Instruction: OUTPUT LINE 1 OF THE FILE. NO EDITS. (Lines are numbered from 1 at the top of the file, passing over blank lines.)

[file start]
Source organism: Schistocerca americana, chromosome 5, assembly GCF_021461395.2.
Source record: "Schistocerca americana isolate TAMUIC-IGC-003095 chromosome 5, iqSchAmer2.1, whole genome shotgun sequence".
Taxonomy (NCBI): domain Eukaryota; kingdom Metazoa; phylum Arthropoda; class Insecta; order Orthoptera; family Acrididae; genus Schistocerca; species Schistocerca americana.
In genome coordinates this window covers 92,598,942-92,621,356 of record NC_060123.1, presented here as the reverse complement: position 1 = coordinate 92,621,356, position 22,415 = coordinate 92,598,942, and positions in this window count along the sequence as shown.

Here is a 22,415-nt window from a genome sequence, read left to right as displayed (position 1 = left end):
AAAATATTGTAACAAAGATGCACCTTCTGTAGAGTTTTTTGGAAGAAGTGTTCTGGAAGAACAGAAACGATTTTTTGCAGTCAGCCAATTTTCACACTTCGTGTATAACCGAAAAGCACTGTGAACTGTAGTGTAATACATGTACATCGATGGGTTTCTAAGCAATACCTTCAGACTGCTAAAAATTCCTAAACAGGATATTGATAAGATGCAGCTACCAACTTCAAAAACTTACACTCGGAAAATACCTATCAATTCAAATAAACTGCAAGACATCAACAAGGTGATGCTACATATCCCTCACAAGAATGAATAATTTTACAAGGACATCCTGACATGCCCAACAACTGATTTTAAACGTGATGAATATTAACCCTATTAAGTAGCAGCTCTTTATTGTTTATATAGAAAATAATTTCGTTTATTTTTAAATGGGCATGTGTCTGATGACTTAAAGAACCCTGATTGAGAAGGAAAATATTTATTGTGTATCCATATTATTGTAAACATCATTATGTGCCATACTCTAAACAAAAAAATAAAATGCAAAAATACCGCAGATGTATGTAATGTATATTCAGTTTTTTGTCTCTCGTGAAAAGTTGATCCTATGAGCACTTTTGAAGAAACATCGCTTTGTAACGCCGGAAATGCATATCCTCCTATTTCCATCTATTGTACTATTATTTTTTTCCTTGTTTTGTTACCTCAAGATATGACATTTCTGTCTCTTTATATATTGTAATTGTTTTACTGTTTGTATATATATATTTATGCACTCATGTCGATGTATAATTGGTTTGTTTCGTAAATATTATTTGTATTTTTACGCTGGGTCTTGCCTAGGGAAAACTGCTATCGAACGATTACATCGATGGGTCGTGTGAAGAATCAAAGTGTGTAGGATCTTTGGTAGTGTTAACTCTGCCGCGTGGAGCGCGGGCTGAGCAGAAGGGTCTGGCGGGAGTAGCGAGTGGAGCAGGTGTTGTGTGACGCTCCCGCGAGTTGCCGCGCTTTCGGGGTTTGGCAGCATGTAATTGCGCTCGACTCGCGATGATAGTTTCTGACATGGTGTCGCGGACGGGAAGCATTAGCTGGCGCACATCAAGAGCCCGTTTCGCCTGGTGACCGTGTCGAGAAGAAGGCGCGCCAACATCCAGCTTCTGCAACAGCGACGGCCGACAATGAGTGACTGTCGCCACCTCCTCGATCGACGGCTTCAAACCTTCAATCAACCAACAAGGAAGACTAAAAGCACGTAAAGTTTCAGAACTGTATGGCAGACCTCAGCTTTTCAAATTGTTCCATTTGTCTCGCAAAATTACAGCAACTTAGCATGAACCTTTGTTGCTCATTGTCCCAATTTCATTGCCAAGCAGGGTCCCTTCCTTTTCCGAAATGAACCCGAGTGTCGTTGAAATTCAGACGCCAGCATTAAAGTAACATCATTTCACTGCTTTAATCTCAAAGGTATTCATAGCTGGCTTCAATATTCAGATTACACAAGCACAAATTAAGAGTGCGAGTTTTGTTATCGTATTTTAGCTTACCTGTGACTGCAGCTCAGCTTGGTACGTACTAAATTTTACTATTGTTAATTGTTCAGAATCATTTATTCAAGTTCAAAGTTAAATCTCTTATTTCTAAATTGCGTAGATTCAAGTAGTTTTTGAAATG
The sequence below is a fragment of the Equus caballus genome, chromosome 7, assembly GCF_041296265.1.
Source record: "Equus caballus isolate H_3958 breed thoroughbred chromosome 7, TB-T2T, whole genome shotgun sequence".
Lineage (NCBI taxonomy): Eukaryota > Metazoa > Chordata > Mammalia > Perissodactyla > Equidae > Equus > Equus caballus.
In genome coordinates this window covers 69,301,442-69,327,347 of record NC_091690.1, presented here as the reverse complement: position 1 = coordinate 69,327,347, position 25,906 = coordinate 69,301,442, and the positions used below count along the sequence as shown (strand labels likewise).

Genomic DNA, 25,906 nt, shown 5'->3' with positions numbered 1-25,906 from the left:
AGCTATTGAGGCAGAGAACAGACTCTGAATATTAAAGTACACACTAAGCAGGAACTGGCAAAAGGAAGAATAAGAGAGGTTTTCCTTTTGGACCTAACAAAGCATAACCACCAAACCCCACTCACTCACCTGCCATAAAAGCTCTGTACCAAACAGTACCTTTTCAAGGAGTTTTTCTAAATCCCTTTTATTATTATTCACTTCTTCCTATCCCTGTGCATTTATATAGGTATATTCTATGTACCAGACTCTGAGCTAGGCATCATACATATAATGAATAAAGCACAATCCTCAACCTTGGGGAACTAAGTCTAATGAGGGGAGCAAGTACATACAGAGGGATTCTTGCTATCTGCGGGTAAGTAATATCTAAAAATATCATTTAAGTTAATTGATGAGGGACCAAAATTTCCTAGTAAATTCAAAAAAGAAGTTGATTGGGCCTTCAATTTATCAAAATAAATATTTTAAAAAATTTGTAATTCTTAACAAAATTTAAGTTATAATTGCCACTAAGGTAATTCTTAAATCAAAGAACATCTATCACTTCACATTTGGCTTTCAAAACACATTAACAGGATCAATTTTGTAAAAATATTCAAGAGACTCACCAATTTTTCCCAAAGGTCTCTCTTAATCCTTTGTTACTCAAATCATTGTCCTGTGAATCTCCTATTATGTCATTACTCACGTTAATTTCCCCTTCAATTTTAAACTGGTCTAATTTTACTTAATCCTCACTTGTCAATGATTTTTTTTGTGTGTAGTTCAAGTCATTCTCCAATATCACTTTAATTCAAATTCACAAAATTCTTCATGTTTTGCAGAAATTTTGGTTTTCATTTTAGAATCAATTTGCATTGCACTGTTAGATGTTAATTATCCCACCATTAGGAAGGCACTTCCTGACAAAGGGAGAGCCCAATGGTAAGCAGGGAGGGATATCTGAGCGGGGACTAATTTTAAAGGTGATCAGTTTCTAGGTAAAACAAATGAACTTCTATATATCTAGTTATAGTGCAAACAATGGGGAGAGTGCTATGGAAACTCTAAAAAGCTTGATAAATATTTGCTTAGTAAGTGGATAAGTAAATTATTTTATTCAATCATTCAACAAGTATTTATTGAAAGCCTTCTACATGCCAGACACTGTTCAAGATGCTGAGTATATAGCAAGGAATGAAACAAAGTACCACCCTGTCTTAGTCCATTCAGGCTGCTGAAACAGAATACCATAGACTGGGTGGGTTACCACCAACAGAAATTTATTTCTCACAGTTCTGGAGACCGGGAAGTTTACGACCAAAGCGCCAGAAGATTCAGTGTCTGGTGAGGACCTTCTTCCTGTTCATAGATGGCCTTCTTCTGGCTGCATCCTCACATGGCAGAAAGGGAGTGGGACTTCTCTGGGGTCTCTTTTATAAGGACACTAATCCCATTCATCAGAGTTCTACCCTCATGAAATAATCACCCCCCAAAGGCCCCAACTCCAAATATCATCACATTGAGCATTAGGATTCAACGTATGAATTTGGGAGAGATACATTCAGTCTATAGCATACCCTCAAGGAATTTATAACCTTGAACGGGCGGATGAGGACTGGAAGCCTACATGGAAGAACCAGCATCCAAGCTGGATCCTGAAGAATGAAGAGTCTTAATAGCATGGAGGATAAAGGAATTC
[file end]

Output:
Source organism: Schistocerca americana, chromosome 5, assembly GCF_021461395.2.